The Case for Cooperative Territoriality in International Bankruptcy
Lynn M. LoPucki
University of California, Los Angeles (UCLA) - School of Law
Michigan Law Review, Vol. 98, P. 2216, 2000
This manuscript is part of an ongoing debate over the fundamental principles that govern the bankruptcies of multinational companies. Essentially three positions have emerged. Universalists assert that the bankruptcy of a multinational company should take place in the courts of the company's "home country" and the law of the home country should govern the distribution. Contractualist Robert K. Rasmussen asserts that the bankruptcy of each constituent entity of the company should take place in the courts of the country selected by that entity in its articles of incorporation and the law of the selected country should govern the distribution. This manuscript argues for a separate bankruptcy proceeding in each country where the multinational has assets. International cooperation should be achieved by agreement among the representatives of the bankruptcy estates, in the shadow of a default rule under which the law of the country where the asset is located would govern the distribution of that asset.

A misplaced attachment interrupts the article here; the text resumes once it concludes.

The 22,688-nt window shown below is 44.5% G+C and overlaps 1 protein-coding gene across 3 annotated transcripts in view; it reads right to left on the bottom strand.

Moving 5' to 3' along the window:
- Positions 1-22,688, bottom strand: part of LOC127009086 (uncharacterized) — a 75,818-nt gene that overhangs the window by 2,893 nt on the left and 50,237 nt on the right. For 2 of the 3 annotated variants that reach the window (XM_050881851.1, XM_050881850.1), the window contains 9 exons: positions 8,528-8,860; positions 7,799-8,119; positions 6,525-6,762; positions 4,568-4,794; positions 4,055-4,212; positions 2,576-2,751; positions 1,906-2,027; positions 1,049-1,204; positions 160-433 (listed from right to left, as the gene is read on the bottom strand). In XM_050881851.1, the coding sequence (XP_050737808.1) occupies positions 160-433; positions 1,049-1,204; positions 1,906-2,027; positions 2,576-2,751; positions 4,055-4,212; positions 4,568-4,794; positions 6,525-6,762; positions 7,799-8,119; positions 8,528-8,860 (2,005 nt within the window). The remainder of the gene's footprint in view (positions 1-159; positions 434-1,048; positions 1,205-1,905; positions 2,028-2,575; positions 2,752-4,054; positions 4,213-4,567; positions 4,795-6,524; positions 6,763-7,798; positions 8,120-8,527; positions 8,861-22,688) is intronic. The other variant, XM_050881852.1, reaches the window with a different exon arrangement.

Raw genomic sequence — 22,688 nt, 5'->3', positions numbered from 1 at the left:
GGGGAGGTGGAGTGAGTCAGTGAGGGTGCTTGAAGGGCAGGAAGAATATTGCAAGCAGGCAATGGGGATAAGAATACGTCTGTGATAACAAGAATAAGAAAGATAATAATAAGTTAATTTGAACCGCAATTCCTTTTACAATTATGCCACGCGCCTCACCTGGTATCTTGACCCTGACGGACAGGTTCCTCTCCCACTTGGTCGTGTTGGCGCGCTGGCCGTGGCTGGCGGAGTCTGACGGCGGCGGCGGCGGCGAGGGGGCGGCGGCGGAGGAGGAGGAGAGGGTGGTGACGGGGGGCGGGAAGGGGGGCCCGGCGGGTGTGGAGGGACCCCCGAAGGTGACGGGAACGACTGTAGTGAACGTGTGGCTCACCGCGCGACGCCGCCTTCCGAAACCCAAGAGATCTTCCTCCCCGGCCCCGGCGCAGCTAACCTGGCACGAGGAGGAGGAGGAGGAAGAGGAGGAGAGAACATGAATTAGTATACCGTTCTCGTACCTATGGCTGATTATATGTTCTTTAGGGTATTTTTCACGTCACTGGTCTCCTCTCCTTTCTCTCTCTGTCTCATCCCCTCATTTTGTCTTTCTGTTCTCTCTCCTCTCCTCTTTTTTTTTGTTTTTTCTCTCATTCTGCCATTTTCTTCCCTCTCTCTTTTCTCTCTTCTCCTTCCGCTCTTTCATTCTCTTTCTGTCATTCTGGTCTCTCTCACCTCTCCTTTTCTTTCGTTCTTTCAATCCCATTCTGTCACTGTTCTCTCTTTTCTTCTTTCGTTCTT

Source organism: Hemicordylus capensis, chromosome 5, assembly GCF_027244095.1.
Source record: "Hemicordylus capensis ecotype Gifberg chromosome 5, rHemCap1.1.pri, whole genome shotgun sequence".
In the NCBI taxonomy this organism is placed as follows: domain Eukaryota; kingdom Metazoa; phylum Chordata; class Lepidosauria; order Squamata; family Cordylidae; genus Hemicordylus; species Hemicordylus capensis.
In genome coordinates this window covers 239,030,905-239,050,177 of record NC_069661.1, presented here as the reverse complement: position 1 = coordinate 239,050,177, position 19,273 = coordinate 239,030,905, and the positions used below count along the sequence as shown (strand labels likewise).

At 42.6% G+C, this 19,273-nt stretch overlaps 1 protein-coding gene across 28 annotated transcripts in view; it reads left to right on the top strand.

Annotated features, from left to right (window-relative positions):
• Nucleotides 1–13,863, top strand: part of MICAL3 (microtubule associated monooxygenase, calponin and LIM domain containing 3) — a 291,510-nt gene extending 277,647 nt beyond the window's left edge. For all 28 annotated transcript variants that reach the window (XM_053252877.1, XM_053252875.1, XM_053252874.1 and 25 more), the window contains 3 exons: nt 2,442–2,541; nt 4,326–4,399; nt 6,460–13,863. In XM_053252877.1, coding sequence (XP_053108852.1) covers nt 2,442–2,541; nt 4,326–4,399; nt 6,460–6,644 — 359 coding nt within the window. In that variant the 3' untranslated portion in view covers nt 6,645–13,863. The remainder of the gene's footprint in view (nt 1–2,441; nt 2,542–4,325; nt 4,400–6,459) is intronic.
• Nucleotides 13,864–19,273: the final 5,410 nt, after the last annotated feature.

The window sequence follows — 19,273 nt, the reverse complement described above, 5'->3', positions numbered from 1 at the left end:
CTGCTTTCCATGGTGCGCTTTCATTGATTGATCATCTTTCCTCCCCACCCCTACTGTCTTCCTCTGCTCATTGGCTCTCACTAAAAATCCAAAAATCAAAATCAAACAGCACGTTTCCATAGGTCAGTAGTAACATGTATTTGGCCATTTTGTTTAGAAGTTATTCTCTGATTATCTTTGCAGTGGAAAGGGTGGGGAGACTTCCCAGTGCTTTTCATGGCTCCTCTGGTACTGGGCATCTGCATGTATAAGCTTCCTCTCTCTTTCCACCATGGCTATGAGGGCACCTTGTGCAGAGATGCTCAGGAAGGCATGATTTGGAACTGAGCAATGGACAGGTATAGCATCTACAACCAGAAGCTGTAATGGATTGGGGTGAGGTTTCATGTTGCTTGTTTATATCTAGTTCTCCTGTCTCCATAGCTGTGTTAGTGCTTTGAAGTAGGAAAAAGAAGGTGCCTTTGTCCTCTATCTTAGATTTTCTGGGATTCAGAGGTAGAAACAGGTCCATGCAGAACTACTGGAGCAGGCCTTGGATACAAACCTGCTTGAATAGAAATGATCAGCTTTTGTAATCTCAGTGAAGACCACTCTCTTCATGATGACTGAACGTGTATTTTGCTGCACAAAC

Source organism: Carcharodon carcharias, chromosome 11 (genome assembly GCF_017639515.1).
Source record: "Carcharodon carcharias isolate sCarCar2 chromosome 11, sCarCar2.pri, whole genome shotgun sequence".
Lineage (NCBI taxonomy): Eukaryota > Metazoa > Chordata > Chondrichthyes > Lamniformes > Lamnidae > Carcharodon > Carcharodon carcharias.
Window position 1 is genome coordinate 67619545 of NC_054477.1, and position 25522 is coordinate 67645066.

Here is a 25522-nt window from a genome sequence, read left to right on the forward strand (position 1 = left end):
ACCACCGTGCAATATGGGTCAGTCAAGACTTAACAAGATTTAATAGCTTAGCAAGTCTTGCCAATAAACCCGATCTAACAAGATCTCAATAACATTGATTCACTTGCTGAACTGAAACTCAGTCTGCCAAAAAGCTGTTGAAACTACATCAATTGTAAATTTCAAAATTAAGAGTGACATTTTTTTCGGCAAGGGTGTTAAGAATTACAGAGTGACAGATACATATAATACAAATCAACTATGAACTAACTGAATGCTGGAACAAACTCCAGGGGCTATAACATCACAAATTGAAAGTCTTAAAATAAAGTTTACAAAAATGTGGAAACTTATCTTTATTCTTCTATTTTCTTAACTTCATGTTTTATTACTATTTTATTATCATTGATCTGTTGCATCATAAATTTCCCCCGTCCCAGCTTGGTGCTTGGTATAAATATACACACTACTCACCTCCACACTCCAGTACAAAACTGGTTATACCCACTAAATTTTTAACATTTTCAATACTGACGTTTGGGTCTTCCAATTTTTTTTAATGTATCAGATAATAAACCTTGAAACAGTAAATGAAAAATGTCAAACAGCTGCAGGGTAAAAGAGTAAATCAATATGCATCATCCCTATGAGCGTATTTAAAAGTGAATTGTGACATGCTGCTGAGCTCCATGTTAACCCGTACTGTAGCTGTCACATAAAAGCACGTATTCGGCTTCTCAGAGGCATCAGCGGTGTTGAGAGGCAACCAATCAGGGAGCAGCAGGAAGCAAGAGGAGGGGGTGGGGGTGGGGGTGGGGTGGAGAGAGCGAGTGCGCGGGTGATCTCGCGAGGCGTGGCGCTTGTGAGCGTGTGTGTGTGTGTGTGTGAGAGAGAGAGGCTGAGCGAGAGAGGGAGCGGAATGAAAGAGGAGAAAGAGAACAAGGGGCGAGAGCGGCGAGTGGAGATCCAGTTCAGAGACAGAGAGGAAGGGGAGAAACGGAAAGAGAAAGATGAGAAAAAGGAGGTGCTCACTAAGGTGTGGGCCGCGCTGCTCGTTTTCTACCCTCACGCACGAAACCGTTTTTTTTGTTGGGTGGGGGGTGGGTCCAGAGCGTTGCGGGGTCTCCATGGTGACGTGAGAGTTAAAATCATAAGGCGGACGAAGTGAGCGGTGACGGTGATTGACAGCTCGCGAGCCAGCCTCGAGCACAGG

Universalism must be rejected because it is not in fact a workable system. Universalist theory depends upon the assumption that each multinational company has an easily recognizable "home country." But universalists are unable to specify a rule or standard for identification of that home country when the debtor's place of incorporation, headquarters, principal operations, and principal assets are located in different countries, or to specify whether, in the case of a corporate group the home country would be that of the group, or of particular entities within the group. Absent such specification, forum shopping for favorable law would destabilize and destroy the system. Contractualism would be inefficient because (1) the costs of contracting would be huge, (2) debtors would externalize much of their costs by shopping for fora that would deny recovery to tort and other insufficiently adjusting creditors, and (3) the complexity of the system would make it vulnerable to fraud and mistake.
Number of Pages in PDF File: 37Accepted Paper Series
Date posted: May 8, 2000
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